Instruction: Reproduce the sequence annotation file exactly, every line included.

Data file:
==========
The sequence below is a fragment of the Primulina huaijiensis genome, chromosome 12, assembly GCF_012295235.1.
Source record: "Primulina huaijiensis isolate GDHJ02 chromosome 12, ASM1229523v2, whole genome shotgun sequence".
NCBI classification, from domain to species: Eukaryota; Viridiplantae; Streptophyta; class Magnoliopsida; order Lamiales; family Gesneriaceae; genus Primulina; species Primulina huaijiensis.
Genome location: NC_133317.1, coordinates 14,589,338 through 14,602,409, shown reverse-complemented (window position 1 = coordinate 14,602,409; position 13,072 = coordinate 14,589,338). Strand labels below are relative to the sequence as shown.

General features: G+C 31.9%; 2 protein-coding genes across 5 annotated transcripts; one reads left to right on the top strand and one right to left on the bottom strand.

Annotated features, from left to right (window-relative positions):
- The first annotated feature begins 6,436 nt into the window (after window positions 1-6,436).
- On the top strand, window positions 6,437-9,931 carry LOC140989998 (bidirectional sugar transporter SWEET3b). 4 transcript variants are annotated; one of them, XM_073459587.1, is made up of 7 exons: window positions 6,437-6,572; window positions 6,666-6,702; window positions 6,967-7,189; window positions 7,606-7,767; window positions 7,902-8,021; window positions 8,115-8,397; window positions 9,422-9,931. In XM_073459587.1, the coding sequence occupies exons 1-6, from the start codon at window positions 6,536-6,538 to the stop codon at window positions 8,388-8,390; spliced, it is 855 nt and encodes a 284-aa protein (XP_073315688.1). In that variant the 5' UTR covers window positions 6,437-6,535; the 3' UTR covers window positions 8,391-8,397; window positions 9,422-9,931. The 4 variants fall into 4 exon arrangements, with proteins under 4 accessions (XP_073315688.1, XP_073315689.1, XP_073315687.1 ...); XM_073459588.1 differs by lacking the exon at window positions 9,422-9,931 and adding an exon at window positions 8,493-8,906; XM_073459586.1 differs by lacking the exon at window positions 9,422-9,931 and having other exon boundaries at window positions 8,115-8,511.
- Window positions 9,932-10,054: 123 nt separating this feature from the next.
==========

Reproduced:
The sequence below is a fragment of the Primulina huaijiensis genome, chromosome 12, assembly GCF_012295235.1.
Source record: "Primulina huaijiensis isolate GDHJ02 chromosome 12, ASM1229523v2, whole genome shotgun sequence".
NCBI classification, from domain to species: Eukaryota; Viridiplantae; Streptophyta; class Magnoliopsida; order Lamiales; family Gesneriaceae; genus Primulina; species Primulina huaijiensis.
Genome location: NC_133317.1, coordinates 14,589,338 through 14,602,409, shown reverse-complemented (window position 1 = coordinate 14,602,409; position 13,072 = coordinate 14,589,338). Strand labels below are relative to the sequence as shown.

General features: G+C 31.9%; 2 protein-coding genes across 5 annotated transcripts; one reads left to right on the top strand and one right to left on the bottom strand.

Annotated features, from left to right (window-relative positions):
- The first annotated feature begins 6,436 nt into the window (after window positions 1-6,436).
- On the top strand, window positions 6,437-9,931 carry LOC140989998 (bidirectional sugar transporter SWEET3b). 4 transcript variants are annotated; one of them, XM_073459587.1, is made up of 7 exons: window positions 6,437-6,572; window positions 6,666-6,702; window positions 6,967-7,189; window positions 7,606-7,767; window positions 7,902-8,021; window positions 8,115-8,397; window positions 9,422-9,931. In XM_073459587.1, the coding sequence occupies exons 1-6, from the start codon at window positions 6,536-6,538 to the stop codon at window positions 8,388-8,390; spliced, it is 855 nt and encodes a 284-aa protein (XP_073315688.1). In that variant the 5' UTR covers window positions 6,437-6,535; the 3' UTR covers window positions 8,391-8,397; window positions 9,422-9,931. The 4 variants fall into 4 exon arrangements, with proteins under 4 accessions (XP_073315688.1, XP_073315689.1, XP_073315687.1 ...); XM_073459588.1 differs by lacking the exon at window positions 9,422-9,931 and adding an exon at window positions 8,493-8,906; XM_073459586.1 differs by lacking the exon at window positions 9,422-9,931 and having other exon boundaries at window positions 8,115-8,511.
- Window positions 9,932-10,054: 123 nt separating this feature from the next.